Being invited by one of the largest private art foundations in The Netherlands, the SNS REAAL Fund, we had the privilege of giving an hour long presentation of not-to-be-missed trends in the fields of the arts, technology and science, followed by a lively Q&A. For this occasion our host had invited the management and staff members from two other foundations, the VSBfonds and the Prins Bernhard Cultuurfonds, in a much appreciated effort to start an inter-organizational exchange of ideas and expertise.
The meeting centered around one question: how can private art foundations stimulate artistic innovation and a vibrant cultural life in the Netherlands in the face of current artistic and technological developments? In our presentation we focused on the forces that shape our world, from the timeless human need for social connection and peer recognition to the unprecedented scale and speed of cultural production and distribution and the unstoppable rise of locative media and augmented reality.
Among many other urgent matters, we discussed the moral and financial implications of ‘digitally born’ art works like Aaron Koblin’s ‘Flight Patterns’ and the ‘commercial creativity’ in projects like Olafur Eliasson’s concept car for BMW. How can foundations avoid a conflict of interest by funding private corporations, without missing out on artistic breakthroughs within the commercial sector? And how can needy artists and cultural institutions benefit from innovative and lucrative consumer-led business models like NIKEiD, an online store for customized Nike-merchandise, and Sellaband, a crowd- or fan-funding website for aspiring musicians?
Our audience assured us that most of these issues had not escaped their attention. Interdisciplinary art projects and public-private partnerships have become very common in recent years. SNS REAAL Fund has supported Streetlab, a platform and festival for young creatives, providing a gateway to (inter)national markets and a professional career. And in Amsterdam, Sellaband and the Amsterdam Fund for the Arts (AFK) announced that they will develop a fan-funding platform for art projects in the near future.
However, a number of challenges still need to be addressed by both public and private art foundations:
- Accessibility: opening up the application process to more people by introducing scouts, outreach programs and a (more) search- and user-oriented website that can be navigated easily and that combines prescribed instructions with user generated folksonomies (tagging).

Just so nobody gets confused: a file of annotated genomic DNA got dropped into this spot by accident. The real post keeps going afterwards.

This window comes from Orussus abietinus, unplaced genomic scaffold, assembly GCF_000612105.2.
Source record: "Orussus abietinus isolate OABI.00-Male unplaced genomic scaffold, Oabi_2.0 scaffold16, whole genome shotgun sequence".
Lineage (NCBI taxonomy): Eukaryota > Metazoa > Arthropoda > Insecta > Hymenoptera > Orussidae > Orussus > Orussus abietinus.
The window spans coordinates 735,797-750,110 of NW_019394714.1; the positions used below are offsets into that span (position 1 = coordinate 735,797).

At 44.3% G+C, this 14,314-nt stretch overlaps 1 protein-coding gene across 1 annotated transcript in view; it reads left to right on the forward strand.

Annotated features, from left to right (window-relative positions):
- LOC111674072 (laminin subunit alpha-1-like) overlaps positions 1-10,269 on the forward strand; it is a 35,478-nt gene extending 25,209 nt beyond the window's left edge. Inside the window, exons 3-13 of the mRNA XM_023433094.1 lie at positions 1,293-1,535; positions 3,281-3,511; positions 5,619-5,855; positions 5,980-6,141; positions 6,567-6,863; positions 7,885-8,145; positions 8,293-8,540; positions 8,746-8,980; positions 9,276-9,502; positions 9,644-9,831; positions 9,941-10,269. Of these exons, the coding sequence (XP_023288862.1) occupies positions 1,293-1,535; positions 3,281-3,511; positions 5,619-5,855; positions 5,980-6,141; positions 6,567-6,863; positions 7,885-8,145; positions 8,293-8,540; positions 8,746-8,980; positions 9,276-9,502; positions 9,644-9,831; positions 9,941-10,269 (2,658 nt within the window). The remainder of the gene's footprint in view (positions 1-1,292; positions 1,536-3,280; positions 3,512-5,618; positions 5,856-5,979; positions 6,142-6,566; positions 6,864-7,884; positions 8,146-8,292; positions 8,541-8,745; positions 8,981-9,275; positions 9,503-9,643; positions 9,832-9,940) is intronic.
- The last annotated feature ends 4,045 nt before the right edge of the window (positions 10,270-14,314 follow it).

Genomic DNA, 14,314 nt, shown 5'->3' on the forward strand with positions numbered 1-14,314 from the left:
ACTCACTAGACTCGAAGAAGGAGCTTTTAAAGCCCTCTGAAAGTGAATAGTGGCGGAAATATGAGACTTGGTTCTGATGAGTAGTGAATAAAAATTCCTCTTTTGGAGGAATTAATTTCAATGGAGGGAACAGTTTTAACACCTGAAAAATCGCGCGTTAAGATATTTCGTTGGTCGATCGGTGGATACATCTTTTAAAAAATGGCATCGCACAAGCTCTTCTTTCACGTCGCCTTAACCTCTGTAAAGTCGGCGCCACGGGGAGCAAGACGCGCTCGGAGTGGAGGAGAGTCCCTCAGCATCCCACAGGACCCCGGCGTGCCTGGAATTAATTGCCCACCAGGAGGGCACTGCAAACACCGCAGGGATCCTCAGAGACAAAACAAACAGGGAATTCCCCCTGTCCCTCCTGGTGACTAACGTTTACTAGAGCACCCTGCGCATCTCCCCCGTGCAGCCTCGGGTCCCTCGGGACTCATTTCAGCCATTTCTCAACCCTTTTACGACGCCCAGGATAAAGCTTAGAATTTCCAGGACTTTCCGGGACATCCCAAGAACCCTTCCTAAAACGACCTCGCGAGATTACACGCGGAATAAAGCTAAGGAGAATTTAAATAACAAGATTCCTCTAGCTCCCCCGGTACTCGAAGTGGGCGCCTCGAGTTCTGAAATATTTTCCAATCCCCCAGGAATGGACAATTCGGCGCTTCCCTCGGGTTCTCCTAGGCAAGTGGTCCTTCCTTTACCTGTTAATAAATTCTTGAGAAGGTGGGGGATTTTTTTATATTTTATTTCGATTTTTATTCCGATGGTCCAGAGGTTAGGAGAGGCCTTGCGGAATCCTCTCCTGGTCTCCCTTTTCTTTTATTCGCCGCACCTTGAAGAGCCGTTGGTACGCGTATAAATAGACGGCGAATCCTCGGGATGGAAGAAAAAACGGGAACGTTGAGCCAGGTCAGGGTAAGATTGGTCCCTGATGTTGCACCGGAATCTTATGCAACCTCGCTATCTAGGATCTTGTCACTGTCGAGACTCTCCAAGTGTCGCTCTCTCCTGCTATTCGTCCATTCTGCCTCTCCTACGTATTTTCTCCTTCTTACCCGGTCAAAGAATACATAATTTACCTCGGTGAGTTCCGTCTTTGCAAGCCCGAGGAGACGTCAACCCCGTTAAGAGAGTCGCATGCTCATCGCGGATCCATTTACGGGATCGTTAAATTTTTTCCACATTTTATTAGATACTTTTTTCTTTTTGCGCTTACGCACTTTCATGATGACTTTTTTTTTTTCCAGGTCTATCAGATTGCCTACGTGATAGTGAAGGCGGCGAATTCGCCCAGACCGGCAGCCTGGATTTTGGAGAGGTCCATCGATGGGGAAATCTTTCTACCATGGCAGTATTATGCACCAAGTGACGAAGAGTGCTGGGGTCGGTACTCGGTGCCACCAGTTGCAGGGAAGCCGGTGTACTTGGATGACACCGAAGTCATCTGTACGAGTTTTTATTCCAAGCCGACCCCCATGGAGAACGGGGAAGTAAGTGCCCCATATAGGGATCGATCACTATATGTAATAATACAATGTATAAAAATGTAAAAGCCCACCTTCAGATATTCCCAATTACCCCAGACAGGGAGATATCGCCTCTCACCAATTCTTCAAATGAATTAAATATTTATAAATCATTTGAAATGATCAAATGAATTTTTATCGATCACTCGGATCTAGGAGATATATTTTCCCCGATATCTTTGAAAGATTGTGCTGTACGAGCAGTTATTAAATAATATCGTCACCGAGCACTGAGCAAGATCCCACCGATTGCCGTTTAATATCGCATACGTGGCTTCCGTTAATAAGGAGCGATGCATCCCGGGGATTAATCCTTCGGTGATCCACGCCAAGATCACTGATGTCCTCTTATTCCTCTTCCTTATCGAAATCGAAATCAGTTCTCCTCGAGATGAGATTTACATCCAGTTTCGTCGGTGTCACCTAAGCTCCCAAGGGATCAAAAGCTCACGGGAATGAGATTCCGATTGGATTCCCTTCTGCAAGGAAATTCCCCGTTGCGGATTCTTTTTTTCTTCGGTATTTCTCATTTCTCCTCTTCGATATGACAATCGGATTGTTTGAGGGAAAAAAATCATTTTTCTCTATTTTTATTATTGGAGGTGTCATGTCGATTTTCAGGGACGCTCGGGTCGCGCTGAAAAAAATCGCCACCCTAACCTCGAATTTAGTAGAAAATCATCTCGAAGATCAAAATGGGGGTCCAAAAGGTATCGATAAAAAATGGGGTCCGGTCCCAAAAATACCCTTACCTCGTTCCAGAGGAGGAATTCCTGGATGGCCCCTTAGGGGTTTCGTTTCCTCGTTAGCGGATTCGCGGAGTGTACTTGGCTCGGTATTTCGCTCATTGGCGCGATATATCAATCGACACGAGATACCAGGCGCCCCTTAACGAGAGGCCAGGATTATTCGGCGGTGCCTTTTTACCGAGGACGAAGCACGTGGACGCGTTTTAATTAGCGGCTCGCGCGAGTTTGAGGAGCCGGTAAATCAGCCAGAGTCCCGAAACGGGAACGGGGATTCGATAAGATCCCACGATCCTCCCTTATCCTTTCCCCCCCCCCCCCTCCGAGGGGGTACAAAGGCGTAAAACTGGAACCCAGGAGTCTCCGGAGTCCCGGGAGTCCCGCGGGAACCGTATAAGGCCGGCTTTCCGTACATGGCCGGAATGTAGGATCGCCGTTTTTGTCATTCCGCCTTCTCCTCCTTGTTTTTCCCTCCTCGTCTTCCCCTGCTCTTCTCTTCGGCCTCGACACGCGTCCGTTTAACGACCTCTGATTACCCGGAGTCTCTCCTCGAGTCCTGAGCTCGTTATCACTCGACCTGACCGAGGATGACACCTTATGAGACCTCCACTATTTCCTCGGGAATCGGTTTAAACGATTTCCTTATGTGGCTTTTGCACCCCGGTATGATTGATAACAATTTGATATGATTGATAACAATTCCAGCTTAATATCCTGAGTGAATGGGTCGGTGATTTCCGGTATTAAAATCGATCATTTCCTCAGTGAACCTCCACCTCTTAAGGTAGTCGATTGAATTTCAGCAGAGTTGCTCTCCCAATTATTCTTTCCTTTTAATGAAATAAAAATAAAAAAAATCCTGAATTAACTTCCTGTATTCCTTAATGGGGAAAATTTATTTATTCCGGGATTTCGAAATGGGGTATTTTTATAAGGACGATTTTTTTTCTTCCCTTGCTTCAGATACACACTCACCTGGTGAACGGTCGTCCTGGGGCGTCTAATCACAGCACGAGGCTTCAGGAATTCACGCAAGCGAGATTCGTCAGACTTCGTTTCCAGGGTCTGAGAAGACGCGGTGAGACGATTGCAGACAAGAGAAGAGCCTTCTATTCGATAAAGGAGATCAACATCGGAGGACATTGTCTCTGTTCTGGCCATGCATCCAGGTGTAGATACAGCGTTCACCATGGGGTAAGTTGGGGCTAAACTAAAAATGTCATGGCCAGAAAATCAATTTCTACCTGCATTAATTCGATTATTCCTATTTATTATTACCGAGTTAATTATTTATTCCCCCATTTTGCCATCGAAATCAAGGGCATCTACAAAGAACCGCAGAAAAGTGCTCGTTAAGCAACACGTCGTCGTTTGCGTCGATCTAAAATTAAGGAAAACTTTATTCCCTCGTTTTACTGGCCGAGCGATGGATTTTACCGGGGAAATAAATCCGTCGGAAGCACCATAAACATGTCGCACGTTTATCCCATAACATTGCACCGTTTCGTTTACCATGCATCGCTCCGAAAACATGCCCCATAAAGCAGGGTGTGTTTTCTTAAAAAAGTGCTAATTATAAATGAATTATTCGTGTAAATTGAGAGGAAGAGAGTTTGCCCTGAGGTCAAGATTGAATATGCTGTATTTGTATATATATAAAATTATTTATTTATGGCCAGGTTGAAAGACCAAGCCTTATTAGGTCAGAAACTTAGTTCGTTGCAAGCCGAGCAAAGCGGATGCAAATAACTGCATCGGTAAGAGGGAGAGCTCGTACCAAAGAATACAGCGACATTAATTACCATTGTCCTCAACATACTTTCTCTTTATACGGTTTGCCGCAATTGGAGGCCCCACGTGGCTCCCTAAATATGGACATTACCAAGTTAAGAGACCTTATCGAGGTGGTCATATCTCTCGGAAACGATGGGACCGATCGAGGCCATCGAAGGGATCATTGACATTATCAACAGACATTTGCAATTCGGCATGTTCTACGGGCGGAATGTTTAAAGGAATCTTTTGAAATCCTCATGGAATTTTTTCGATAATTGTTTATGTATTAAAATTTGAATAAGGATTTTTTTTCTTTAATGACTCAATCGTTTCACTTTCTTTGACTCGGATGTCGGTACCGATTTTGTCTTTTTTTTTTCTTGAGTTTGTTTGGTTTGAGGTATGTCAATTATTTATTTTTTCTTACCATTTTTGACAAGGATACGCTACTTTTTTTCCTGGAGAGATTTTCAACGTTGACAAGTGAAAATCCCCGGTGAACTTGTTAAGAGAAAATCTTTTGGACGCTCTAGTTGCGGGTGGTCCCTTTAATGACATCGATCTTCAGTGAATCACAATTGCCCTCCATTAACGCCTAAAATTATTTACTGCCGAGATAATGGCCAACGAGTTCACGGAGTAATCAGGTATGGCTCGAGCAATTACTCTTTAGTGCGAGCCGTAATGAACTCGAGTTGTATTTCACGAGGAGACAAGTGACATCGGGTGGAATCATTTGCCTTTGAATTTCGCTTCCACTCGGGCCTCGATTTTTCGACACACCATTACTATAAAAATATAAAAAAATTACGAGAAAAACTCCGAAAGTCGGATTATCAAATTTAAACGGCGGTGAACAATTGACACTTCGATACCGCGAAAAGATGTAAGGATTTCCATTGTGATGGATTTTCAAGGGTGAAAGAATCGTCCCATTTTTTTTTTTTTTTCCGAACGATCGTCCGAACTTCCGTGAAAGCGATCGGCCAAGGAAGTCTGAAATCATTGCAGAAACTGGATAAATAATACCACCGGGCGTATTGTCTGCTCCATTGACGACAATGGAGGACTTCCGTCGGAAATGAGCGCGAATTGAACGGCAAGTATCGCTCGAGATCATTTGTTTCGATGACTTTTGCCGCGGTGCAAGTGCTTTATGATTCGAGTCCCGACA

- Transparency: using off- and online tools to inform the public on relevant developments and data, like the number of submitted, granted and refused applications or the output of funded projects in terms of visitor numbers or media coverage etc. with the real-time Dashboard of the Indianapolis Museum of Art as an inspiring example.
- Knowledge sharing: integrating and disclosing information that will help improve the quality of applications, such as matching tools for applicants that are looking for collaborators, application forms that leave room for comments and tips for future users, and an online market for trade in skills, money and connections.
Given the (other) priorities and limited capacity of these private foundations, we suggested that they should create a new business unit or satellite organization that could function as an independent think tank and advanced R&D lab and certainly would accelerate new developments. There are various instructive examples of organizations that have set up an experimental counterpart, both individually like OMA‘s AMO, Benetton‘s Fabrica and Google Labs, or collectively with the n8‘s play- and fruitful collaboration with the museums in Amsterdam as as a good case in point.
We will continue our conversation with SNS REAAL Fund and we invite everyone with an interest in arts funding (intellectually and/or money-wise) to provide us with new and fresh ideas. In the meantime you can see our travels around the world in 80 slides: